At Large  January 21, 2020  Christopher Siwicki

Nero’s Golden Palace Opens to the Public

wikimedia commons sébastien amiet;l

Painted ceiling in the Domus Aurea

For an emperor whose legacy was condemned after his death, Nero is surprisingly present in Rome today, especially now that his two palaces are again open to the public. Nero’s first residence was known as the Domus Transitoria (the House of the Passage), presumably because it connected existing imperial properties across the city. While most of this palace was either destroyed or now lies inaccessible beneath other structures, a decade-long restoration means that it is possible to visit part of it on the Palatine Hill for the first time in seventy years.

Rijksmuseum, Amsterdam 

Paulus Pontius after Rubens, Bust of Nero, 1638.

Through a hole in the floor of a dining pavilion built by the later emperor Domitian, you descend an ancient marble staircase into a subterranean space where a series of rooms are arranged around what was once an open-air court. Along one wall runs the partial remains of an elaborate water feature designed in imitation of the stage backdrop of a Roman theatre, with regular niches flanked by miniature marble columns, in front of which fountains squirted water into the air. The floor of the court is paved in geometric patterns of colored marble brought from across the empire, while the walls and ceilings of the adjacent rooms still preserve frescos of figural scenes surrounded by elaborate borders and spiraling floral designs.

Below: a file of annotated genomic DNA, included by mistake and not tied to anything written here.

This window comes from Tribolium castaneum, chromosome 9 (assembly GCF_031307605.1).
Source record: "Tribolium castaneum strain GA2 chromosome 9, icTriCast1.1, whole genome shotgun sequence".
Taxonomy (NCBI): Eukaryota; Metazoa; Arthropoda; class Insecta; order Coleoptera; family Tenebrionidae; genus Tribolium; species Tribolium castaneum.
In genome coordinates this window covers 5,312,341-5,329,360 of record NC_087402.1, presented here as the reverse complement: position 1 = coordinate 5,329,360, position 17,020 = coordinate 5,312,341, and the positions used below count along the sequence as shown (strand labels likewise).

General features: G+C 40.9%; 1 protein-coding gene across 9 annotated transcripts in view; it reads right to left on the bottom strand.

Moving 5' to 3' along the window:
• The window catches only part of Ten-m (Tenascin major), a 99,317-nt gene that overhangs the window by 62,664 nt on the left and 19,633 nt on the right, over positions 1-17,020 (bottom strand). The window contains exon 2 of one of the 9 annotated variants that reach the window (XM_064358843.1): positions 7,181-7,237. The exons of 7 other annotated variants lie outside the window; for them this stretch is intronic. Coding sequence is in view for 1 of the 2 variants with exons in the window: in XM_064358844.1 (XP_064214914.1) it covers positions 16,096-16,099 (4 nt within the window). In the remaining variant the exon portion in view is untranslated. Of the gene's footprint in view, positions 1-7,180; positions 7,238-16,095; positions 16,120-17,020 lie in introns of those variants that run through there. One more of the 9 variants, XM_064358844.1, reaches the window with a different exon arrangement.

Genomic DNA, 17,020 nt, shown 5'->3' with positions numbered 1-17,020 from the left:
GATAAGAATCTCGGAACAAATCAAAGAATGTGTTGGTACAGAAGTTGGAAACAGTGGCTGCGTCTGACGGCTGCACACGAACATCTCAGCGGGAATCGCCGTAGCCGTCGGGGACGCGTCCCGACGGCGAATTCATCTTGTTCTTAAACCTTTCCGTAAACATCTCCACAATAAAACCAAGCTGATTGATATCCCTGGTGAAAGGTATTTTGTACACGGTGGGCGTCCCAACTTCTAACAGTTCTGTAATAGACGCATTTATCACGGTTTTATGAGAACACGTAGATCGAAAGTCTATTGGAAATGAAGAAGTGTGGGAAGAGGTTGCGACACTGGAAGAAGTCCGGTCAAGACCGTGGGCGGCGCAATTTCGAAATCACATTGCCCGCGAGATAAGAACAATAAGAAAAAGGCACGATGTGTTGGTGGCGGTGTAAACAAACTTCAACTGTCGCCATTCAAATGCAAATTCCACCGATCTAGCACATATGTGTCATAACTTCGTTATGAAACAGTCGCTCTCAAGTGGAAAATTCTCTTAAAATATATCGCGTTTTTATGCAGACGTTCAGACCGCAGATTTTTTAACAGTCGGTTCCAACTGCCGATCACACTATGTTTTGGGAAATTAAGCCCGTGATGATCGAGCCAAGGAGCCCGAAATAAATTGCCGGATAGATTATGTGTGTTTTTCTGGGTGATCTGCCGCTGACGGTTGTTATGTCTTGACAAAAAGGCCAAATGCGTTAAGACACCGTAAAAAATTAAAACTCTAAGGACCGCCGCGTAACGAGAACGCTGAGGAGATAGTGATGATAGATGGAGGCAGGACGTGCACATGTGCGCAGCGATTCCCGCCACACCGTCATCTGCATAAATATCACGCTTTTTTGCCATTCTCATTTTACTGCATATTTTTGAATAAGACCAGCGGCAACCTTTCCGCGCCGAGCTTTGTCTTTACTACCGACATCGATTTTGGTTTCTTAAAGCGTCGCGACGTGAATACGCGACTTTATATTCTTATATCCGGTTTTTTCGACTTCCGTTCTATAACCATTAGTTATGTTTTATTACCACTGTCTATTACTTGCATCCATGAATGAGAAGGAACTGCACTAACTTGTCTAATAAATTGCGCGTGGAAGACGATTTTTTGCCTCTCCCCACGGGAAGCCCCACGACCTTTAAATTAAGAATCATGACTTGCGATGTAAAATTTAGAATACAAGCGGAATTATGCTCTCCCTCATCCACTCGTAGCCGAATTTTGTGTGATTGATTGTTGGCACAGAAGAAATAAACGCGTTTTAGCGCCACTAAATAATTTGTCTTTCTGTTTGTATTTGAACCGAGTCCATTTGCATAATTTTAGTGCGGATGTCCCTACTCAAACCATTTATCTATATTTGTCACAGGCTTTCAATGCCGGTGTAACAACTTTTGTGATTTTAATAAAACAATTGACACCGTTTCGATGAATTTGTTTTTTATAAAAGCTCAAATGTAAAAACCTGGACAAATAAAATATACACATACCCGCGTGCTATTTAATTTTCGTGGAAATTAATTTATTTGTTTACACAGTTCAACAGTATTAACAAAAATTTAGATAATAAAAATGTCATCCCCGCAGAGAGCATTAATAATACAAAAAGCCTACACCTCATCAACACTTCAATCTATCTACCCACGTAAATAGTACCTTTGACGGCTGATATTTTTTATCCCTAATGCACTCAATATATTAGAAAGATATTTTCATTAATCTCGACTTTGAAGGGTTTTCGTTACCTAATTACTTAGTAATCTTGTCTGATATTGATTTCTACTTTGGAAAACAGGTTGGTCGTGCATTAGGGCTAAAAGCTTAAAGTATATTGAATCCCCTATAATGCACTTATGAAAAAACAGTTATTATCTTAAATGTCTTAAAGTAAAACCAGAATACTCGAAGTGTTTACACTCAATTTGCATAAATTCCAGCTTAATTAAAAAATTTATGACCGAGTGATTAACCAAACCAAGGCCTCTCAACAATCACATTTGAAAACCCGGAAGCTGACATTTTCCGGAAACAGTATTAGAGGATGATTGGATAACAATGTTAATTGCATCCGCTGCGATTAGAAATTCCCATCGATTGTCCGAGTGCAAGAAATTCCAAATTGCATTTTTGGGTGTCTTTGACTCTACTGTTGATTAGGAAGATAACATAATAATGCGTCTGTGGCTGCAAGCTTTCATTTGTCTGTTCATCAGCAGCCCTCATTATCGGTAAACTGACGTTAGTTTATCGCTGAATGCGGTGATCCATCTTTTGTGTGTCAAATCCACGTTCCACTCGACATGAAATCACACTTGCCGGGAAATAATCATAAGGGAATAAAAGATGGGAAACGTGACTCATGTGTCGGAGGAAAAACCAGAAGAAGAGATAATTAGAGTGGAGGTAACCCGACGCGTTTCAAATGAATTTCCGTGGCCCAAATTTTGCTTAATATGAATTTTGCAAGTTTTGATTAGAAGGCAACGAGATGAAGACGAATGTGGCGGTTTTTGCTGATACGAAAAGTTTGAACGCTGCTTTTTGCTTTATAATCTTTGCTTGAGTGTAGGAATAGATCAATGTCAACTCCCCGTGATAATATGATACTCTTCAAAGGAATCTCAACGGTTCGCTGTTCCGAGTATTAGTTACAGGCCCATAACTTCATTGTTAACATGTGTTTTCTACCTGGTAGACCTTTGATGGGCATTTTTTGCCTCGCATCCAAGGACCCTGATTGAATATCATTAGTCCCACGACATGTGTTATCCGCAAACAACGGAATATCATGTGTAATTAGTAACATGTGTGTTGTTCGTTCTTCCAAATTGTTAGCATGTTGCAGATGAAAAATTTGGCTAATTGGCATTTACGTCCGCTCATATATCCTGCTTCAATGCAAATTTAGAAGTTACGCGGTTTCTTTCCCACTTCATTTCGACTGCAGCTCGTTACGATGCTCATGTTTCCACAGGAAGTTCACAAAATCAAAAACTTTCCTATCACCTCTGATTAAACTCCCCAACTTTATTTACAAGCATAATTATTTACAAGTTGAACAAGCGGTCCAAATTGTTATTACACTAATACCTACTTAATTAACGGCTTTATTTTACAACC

Christopher Siwicki

Entrance to the Domus Transitoria

Away from the fountain court, is a less ornate space where the frescos on the wall are simple and in place of a marble floor are local stone slabs. Running around the outside is a drain that would have been covered by a series of fifty stone seats, each with a keyhole shape cut into them. This is an ancient latrine. Possibly one of several connected to the palace, its scale attests to the thousands of people who attended to the Imperial family. 

Much of the Domus Transitoria burned in the Great Fire of AD 64, which Nero used as an opportunity to plan an even grander palace: the Domus Aurea (Golden House). Sprawling over nearly 200 acres, it was not a single building but a complex of pavilions interspersed between fields, vineyards, woods, and a vast artificial lake meant to imitate the sea.

Christopher Siwicki

Marble floor in the Domus Transitoria

After Nero’s death, his successors sought to distance themselves from such opulence. The lake was filled in and the Colosseum constructed in its place: a venue for public entertainment replacing a palace of private pleasures. Yet not all elements of the Domus Aurea were destroyed at once, and a substantial wing on the Esquiline Hill existed for another four decades until the Emperor Trajan chose it as the site of a huge public bath complex. Rather than demolish the Neronian buildings, Trajan constructed his baths on top of them. The concrete substructures of the baths were sunk through the rooms of the palace, which were then filled up with soil and forgotten for nearly 1400 years.